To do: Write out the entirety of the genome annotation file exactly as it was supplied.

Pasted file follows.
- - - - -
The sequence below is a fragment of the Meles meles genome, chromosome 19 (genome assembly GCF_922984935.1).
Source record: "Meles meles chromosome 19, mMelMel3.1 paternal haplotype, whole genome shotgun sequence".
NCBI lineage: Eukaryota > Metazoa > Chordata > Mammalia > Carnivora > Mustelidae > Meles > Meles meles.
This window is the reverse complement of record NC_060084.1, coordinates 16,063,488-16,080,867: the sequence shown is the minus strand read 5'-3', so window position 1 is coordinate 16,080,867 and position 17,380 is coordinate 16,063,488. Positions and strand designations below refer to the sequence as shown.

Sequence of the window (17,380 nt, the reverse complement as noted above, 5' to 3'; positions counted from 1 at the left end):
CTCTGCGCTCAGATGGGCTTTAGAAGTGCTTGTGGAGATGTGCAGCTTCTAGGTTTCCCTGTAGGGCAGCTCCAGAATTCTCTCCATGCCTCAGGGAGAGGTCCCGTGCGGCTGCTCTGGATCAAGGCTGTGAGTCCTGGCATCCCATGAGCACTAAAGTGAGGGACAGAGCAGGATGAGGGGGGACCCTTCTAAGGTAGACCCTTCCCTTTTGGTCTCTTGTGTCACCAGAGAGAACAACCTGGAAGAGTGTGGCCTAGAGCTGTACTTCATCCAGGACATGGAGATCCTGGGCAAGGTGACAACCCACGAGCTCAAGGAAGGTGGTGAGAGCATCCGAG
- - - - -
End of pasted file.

The sequence below is a fragment of the Meles meles genome, chromosome 19 (genome assembly GCF_922984935.1).
Source record: "Meles meles chromosome 19, mMelMel3.1 paternal haplotype, whole genome shotgun sequence".
NCBI lineage: Eukaryota > Metazoa > Chordata > Mammalia > Carnivora > Mustelidae > Meles > Meles meles.
This window is the reverse complement of record NC_060084.1, coordinates 16,063,488-16,080,867: the sequence shown is the minus strand read 5'-3', so window position 1 is coordinate 16,080,867 and position 17,380 is coordinate 16,063,488. Positions and strand designations below refer to the sequence as shown.

Sequence of the window (17,380 nt, the reverse complement as noted above, 5' to 3'; positions counted from 1 at the left end):
CTCTGCGCTCAGATGGGCTTTAGAAGTGCTTGTGGAGATGTGCAGCTTCTAGGTTTCCCTGTAGGGCAGCTCCAGAATTCTCTCCATGCCTCAGGGAGAGGTCCCGTGCGGCTGCTCTGGATCAAGGCTGTGAGTCCTGGCATCCCATGAGCACTAAAGTGAGGGACAGAGCAGGATGAGGGGGGACCCTTCTAAGGTAGACCCTTCCCTTTTGGTCTCTTGTGTCACCAGAGAGAACAACCTGGAAGAGTGTGGCCTAGAGCTGTACTTCATCCAGGACATGGAGATCCTGGGCAAGGTGACAACCCACGAGCTCAAGGAAGGTGGTGAGAGCATCCGAG